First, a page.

The Mount Vernon Industrial Development Agency bulked up and toughened up at its annual reorganization meeting on Jan. 31.
It bulked up by hiring two employees and two consultants. It toughened up by introducing a more detailed financial assistance process.
Mayor Richard Thomas
“We can’t develop the economy with an army of one,” Mayor Richard Thomas, the IDA chairman, said after the meeting. “This is a team of teams to help coordinate projects across the city.”
The army of one refers to Sean McIntrye, who was hired as interim executive director in August to replace the agency’s sole employee, Margaret Finlayson.
On Tuesday the board appointed Maria Donovan as strategic director, at $95,000 a year, and Roberta James as business development director, at $86,000 a year.
Donovan, who was already serving as special counsel to the mayor, will manage long-term policies, oversee key initiatives, implement the mayor’s economic development agenda and develop marketing materials.
James, who had worked on Thomas’ mayoral campaign in 2015, will do market research, monitor the city’s growth, collaborate with the business community and identify business opportunities.
The board also hired two consultants.
Daniel Macom, president of DJM Inc. in Riverside, Connecticut, will provide branding, messaging and other media services for $85 an hour. Universal Engineering Services in White Plains will work with the IDA and other city departments on code enforcement issues for $150 an hour.
The board approved the positions by 4-to-1 votes. Comptroller Maureen Walker opposed them.
Thomas said an annual state allocation from Empire State Development — $1.1 million this year — will cover the cost of the new positions. He said more people could be added later. “Their roles will pay for themselves,” he said.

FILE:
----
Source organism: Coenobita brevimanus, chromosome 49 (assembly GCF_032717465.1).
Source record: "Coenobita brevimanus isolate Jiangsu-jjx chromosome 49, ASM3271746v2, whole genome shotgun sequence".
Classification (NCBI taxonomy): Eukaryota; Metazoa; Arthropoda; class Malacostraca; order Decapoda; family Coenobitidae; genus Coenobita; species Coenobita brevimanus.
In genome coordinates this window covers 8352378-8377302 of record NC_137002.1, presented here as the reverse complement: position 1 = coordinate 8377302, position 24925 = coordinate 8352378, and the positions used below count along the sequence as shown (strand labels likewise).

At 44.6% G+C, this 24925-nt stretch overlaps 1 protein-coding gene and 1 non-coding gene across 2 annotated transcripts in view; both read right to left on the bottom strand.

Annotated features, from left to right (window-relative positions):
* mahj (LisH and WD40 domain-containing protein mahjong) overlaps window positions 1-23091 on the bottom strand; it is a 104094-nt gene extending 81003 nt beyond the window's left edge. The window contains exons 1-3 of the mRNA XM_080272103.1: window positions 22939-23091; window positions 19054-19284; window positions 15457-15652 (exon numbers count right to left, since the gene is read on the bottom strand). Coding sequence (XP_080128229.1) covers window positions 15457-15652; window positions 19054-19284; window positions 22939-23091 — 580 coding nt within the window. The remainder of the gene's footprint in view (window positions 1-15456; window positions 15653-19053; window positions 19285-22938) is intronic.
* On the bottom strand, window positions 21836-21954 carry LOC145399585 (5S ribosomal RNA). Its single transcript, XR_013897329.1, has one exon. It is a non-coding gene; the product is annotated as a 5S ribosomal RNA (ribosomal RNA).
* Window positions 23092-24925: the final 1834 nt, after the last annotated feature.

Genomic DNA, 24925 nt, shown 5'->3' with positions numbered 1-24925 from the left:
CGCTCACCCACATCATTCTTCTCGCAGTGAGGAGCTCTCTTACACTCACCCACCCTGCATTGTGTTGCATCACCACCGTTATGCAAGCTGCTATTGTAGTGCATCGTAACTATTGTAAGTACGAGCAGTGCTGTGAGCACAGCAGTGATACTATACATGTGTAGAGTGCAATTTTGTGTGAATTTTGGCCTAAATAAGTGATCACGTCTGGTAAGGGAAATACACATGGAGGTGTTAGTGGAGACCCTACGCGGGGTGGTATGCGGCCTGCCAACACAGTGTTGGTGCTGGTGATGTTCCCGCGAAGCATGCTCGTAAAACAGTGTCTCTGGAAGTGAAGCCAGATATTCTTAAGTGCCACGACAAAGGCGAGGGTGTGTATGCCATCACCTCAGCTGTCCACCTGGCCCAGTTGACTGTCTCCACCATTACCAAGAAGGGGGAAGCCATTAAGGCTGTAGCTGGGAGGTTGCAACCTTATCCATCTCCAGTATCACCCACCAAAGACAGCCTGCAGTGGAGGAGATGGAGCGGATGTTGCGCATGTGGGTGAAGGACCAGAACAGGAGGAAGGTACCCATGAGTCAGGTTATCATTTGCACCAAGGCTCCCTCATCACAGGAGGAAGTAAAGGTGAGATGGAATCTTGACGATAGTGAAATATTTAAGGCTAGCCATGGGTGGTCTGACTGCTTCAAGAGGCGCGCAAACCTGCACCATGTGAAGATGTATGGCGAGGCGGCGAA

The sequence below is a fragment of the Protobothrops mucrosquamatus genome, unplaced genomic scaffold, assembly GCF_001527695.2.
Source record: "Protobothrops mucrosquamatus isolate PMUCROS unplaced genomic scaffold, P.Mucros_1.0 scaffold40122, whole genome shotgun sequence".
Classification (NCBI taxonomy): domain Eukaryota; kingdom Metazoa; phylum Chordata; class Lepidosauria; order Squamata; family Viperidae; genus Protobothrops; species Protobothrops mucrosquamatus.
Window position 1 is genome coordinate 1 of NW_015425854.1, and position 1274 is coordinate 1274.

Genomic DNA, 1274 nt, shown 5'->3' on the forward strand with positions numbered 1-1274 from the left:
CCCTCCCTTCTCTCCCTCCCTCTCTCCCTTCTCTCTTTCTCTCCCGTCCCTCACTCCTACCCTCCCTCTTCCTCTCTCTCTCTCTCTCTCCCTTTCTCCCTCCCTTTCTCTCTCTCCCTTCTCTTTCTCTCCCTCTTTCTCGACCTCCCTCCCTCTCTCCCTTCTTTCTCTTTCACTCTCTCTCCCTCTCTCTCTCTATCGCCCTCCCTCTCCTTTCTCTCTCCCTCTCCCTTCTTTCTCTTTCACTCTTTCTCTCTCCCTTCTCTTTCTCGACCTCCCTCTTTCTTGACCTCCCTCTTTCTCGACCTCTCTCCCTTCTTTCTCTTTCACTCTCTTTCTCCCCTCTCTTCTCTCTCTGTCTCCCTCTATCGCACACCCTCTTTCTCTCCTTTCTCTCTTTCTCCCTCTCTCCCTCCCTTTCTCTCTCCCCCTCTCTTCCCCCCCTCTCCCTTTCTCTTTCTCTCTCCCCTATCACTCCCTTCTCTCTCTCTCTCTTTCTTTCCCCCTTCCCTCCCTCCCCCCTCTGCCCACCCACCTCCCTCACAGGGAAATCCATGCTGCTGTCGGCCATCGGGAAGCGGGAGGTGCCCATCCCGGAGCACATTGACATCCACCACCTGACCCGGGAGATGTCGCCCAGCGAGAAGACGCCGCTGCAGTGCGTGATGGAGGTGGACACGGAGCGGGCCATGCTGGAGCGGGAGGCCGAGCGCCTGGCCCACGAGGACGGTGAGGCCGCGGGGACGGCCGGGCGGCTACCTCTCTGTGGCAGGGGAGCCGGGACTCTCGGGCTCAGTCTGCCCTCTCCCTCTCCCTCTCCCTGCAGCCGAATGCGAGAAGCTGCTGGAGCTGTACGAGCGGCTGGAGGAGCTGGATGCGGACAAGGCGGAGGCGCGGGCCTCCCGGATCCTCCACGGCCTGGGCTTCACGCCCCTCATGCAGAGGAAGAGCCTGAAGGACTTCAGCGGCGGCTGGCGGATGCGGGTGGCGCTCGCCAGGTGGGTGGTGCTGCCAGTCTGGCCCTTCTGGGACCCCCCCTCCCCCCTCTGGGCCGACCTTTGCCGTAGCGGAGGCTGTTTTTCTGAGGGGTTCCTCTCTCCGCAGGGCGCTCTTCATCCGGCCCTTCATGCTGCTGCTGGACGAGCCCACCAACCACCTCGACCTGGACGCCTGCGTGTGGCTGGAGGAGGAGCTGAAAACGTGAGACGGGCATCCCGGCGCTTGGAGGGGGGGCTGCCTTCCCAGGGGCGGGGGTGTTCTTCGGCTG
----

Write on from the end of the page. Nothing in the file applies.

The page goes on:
Until now, no one has been in place to coordinate big city projects, Thomas said, or focus on time-consuming business development.
Homeowners account for 77 percent of tax revenues, “and that’s unsustainable,” Thomas said. He said cultivating small-business growth would diversify the economy and shift the tax burden away from homeowners.
Citing a 2011 state study that said Mount Vernon could expand its business base by $210 million, the mayor said the city could increase sales tax revenue by $12 million to $15 million.
Even paperwork can make a difference in his economic development scheme.
Developers who want financial assistance from the IDA submit a three-page form. The IDA is working on a 32-page form. The new application would require a tougher cost-benefit analysis, more financial details and assurances that financial assistance can be stopped if a project doesn’t produce the agreed-on benefits.
The IDA, Thomas said, has made sweetheart deals, given up too many benefits and put too great a burden on the community.
He cited the new La Porte Apartments – Atlantic Development Group’s $60 million, 14-story project at 203 Gramatan Ave. that includes 159 units of affordable workforce housing and 20,000 square feet of retail space – as an example of a project that he thinks doesn’t make sense for the city. If it turns out that the terms of the deal are not met, he said, the IDA would explore whether it can break the contract.
Thomas also derailed a presentation of an auditor’s report on IDA finances in 2014 and 2015. He said the report, by Yeboa & Lawrence LLP, a Pelham accounting firm, should first be reviewed by Ruskin Moscou Faltischek, a special auditor hired in August to inspect the IDA.
State Comptroller Thomas DiNapoli in 2014 issued an audit critical of the Mount Vernon IDA that highlighted missing paperwork, inadequate project monitoring, missing tax payments and a shortfall of 671 jobs promised by developers from 2012 to 2013.
Tripling the staff, implementing tougher financial assistance standards and examining past practices are part of an effort to put the IDA at the center of Mount Vernon’s economic development strategy.
The IDA, Thomas said, will be Mount Vernon’s “economic engine.”